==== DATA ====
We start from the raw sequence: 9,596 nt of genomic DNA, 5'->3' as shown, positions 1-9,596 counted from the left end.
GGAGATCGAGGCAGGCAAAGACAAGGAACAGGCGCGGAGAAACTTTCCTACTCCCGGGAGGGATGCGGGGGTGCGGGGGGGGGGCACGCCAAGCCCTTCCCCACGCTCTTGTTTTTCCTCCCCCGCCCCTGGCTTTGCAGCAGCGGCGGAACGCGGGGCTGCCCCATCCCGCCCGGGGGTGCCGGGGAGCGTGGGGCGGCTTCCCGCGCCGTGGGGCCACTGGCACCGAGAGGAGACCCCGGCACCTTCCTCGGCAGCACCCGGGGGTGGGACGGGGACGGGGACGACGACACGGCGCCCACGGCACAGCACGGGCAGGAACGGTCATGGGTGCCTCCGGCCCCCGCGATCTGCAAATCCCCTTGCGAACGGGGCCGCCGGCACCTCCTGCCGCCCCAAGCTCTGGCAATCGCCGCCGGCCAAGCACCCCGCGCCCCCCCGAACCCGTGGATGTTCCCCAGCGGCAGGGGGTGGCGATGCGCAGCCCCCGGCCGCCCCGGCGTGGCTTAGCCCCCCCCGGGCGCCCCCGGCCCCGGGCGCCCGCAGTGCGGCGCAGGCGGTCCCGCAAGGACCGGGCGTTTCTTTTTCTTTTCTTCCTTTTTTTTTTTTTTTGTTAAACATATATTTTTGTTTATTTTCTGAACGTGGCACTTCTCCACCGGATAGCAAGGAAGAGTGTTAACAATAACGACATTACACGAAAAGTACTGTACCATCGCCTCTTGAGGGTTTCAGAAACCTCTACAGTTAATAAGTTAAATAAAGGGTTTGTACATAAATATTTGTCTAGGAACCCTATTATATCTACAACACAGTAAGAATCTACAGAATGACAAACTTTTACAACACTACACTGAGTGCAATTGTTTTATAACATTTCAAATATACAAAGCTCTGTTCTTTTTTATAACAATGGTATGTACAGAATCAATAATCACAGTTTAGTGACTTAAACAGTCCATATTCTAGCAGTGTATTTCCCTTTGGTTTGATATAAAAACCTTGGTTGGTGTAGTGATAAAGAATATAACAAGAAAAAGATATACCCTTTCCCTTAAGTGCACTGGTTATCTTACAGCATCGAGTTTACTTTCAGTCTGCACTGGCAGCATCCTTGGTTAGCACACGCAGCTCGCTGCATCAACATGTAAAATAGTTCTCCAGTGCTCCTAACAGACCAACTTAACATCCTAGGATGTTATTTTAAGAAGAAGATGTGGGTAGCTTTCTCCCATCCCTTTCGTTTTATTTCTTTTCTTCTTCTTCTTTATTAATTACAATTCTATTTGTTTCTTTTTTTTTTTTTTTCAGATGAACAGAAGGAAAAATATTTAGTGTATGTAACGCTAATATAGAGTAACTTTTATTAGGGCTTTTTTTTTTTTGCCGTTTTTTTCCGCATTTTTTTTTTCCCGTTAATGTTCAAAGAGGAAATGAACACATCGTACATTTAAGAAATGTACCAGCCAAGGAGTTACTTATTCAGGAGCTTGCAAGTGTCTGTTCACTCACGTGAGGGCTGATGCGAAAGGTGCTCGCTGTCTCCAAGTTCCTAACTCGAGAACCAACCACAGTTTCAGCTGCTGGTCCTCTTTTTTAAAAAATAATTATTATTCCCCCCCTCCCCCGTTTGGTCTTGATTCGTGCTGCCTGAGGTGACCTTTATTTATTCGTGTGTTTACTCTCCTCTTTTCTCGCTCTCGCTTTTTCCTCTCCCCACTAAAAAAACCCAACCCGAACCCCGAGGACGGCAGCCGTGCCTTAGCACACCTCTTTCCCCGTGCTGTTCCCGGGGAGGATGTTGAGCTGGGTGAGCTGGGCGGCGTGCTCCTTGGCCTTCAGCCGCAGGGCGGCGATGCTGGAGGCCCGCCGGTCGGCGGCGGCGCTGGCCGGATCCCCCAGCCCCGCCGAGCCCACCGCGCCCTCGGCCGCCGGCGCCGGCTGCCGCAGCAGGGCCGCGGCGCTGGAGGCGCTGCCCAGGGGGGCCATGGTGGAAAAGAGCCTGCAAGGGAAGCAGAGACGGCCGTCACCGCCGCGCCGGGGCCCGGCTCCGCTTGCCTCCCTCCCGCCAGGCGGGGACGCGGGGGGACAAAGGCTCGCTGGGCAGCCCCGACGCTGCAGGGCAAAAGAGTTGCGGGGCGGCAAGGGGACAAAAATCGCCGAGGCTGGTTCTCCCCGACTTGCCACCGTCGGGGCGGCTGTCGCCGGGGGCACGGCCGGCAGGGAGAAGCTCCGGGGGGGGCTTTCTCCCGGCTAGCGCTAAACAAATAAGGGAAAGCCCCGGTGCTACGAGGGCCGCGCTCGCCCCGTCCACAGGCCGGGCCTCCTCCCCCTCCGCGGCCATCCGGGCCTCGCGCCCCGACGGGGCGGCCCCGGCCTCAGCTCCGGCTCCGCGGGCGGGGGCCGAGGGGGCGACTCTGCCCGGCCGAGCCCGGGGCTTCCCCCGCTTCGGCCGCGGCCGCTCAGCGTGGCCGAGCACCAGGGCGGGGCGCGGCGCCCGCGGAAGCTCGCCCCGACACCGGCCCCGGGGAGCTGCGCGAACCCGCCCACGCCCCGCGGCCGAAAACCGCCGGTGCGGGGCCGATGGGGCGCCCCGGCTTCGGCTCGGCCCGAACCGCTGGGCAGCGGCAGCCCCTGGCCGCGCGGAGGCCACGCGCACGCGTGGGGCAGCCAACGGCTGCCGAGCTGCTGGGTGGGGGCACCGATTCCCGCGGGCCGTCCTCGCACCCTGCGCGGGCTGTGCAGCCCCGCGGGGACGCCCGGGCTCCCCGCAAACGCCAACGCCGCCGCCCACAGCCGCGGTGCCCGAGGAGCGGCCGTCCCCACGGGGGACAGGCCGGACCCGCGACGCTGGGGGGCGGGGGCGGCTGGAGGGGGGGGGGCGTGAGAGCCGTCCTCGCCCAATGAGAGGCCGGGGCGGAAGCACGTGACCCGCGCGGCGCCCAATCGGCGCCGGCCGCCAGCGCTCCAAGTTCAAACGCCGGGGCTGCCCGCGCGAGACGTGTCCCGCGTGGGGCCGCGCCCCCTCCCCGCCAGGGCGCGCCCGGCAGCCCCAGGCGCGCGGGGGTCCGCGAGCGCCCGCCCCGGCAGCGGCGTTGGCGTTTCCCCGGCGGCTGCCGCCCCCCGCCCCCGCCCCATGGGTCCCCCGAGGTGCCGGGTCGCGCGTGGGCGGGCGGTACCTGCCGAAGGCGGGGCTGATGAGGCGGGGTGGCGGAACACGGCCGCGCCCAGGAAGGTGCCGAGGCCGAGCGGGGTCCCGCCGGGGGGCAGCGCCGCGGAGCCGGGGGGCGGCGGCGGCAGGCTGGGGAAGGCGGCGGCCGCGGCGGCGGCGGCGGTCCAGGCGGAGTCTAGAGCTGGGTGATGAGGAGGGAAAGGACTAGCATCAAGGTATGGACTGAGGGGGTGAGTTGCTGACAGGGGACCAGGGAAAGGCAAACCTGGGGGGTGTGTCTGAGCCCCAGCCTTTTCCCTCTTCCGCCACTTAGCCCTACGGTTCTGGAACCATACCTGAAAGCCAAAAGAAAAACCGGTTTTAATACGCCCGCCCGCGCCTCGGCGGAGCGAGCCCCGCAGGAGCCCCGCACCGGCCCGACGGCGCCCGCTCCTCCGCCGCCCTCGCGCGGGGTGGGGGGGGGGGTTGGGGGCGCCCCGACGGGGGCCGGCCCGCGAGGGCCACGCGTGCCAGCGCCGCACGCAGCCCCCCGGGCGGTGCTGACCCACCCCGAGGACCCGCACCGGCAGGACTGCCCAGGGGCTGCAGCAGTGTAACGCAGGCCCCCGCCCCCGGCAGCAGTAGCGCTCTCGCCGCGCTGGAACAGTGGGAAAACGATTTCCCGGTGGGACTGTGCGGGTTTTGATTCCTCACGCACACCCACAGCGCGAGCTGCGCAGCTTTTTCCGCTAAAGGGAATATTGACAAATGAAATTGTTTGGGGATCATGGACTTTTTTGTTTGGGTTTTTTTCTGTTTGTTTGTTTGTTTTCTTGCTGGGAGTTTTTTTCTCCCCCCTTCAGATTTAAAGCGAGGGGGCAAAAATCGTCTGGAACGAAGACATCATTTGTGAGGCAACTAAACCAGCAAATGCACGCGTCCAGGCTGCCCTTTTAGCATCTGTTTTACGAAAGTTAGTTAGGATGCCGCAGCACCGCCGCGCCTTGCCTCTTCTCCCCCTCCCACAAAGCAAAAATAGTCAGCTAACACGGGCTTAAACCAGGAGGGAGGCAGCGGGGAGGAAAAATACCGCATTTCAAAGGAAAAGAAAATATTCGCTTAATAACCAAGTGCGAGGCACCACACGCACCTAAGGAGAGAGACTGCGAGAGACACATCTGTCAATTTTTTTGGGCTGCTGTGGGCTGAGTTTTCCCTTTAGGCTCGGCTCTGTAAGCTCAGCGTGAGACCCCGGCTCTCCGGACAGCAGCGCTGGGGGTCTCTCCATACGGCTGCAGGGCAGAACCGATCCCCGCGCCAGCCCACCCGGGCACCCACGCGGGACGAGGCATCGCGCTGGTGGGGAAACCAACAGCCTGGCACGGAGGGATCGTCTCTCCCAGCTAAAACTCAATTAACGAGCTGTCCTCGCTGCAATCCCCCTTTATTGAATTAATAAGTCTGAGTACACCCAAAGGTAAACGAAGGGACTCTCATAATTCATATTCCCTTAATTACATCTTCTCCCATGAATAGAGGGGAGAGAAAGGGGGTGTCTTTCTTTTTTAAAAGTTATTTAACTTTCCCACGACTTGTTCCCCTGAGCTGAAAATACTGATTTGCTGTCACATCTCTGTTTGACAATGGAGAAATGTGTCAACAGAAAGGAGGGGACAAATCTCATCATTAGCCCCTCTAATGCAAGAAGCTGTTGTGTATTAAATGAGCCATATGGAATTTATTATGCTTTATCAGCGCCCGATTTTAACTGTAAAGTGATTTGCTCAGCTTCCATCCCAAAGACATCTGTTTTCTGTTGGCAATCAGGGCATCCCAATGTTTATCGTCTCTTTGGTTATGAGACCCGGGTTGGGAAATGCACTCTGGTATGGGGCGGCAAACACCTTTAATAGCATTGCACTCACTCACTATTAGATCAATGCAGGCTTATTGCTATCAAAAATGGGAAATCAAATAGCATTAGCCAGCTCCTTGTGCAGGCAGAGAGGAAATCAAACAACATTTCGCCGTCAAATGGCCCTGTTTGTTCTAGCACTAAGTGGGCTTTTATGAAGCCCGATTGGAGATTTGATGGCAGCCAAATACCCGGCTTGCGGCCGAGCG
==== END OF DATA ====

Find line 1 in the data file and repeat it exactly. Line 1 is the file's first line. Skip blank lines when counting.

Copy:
We start from the raw sequence: 9,596 nt of genomic DNA, 5'->3' as shown, positions 1-9,596 counted from the left end.